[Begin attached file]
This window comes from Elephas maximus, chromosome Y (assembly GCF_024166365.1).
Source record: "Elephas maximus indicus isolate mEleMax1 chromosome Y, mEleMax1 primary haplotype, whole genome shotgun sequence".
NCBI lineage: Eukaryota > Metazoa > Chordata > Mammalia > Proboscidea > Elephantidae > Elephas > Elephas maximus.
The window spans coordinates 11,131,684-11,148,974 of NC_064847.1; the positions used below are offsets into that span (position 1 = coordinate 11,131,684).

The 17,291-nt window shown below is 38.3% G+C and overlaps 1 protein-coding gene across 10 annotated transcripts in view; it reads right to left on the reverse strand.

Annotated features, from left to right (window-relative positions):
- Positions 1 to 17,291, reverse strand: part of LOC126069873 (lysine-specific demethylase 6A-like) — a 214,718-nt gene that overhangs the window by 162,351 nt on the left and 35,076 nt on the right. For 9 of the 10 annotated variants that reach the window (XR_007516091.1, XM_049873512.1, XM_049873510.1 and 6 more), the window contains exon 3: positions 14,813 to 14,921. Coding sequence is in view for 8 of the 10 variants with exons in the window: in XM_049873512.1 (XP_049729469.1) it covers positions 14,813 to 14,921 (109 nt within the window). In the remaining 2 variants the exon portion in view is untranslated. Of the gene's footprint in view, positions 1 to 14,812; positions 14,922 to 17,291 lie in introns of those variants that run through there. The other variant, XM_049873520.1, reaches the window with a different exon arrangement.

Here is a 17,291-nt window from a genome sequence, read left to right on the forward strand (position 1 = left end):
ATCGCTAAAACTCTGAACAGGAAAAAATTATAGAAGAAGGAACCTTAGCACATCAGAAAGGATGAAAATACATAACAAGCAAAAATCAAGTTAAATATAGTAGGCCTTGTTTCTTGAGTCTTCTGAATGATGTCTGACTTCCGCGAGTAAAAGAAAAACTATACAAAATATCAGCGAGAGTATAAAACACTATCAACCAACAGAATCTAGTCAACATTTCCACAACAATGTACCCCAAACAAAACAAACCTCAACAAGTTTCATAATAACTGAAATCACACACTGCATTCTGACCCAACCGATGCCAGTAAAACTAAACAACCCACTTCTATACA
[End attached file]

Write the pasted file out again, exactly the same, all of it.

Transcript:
This window comes from Elephas maximus, chromosome Y (assembly GCF_024166365.1).
Source record: "Elephas maximus indicus isolate mEleMax1 chromosome Y, mEleMax1 primary haplotype, whole genome shotgun sequence".
NCBI lineage: Eukaryota > Metazoa > Chordata > Mammalia > Proboscidea > Elephantidae > Elephas > Elephas maximus.
The window spans coordinates 11,131,684-11,148,974 of NC_064847.1; the positions used below are offsets into that span (position 1 = coordinate 11,131,684).

The 17,291-nt window shown below is 38.3% G+C and overlaps 1 protein-coding gene across 10 annotated transcripts in view; it reads right to left on the reverse strand.

Annotated features, from left to right (window-relative positions):
- Positions 1 to 17,291, reverse strand: part of LOC126069873 (lysine-specific demethylase 6A-like) — a 214,718-nt gene that overhangs the window by 162,351 nt on the left and 35,076 nt on the right. For 9 of the 10 annotated variants that reach the window (XR_007516091.1, XM_049873512.1, XM_049873510.1 and 6 more), the window contains exon 3: positions 14,813 to 14,921. Coding sequence is in view for 8 of the 10 variants with exons in the window: in XM_049873512.1 (XP_049729469.1) it covers positions 14,813 to 14,921 (109 nt within the window). In the remaining 2 variants the exon portion in view is untranslated. Of the gene's footprint in view, positions 1 to 14,812; positions 14,922 to 17,291 lie in introns of those variants that run through there. The other variant, XM_049873520.1, reaches the window with a different exon arrangement.

Here is a 17,291-nt window from a genome sequence, read left to right on the forward strand (position 1 = left end):
ATCGCTAAAACTCTGAACAGGAAAAAATTATAGAAGAAGGAACCTTAGCACATCAGAAAGGATGAAAATACATAACAAGCAAAAATCAAGTTAAATATAGTAGGCCTTGTTTCTTGAGTCTTCTGAATGATGTCTGACTTCCGCGAGTAAAAGAAAAACTATACAAAATATCAGCGAGAGTATAAAACACTATCAACCAACAGAATCTAGTCAACATTTCCACAACAATGTACCCCAAACAAAACAAACCTCAACAAGTTTCATAATAACTGAAATCACACACTGCATTCTGACCCAACCGATGCCAGTAAAACTAAACAACCCACTTCTATACA